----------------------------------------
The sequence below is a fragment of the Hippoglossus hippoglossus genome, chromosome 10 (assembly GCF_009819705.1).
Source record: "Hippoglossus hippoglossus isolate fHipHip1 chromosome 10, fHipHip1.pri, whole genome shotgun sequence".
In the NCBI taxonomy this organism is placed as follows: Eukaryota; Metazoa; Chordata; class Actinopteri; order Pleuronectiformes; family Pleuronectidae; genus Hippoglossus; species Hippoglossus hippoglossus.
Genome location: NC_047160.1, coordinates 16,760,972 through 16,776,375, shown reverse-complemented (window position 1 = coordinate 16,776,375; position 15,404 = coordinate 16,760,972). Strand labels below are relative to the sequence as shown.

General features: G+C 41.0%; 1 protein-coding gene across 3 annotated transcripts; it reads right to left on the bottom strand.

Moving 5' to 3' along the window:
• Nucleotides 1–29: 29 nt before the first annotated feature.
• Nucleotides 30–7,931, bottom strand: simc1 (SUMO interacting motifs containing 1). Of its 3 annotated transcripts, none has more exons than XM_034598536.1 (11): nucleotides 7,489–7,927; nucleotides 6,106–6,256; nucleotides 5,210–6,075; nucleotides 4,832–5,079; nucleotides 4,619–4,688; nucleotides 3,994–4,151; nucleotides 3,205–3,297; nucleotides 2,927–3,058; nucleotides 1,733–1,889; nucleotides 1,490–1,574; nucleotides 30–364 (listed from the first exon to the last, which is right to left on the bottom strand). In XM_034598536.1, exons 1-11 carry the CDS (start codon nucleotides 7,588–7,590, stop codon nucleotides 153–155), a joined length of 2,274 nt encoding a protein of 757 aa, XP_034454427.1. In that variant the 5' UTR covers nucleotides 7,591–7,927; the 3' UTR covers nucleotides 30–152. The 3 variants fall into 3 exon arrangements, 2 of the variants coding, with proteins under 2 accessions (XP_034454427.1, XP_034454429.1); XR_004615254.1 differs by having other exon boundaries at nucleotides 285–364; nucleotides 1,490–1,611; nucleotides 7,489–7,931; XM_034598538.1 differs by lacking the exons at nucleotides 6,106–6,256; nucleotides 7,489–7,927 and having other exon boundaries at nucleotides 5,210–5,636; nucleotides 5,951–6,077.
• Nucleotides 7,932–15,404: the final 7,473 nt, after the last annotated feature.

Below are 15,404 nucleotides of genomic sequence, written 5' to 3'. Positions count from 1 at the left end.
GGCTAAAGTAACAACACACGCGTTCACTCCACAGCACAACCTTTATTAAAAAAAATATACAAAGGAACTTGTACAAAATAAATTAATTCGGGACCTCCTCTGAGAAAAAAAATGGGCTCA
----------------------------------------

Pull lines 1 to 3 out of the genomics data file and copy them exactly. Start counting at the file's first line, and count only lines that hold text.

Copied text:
The sequence below is a fragment of the Hippoglossus hippoglossus genome, chromosome 10 (assembly GCF_009819705.1).
Source record: "Hippoglossus hippoglossus isolate fHipHip1 chromosome 10, fHipHip1.pri, whole genome shotgun sequence".
In the NCBI taxonomy this organism is placed as follows: Eukaryota; Metazoa; Chordata; class Actinopteri; order Pleuronectiformes; family Pleuronectidae; genus Hippoglossus; species Hippoglossus hippoglossus.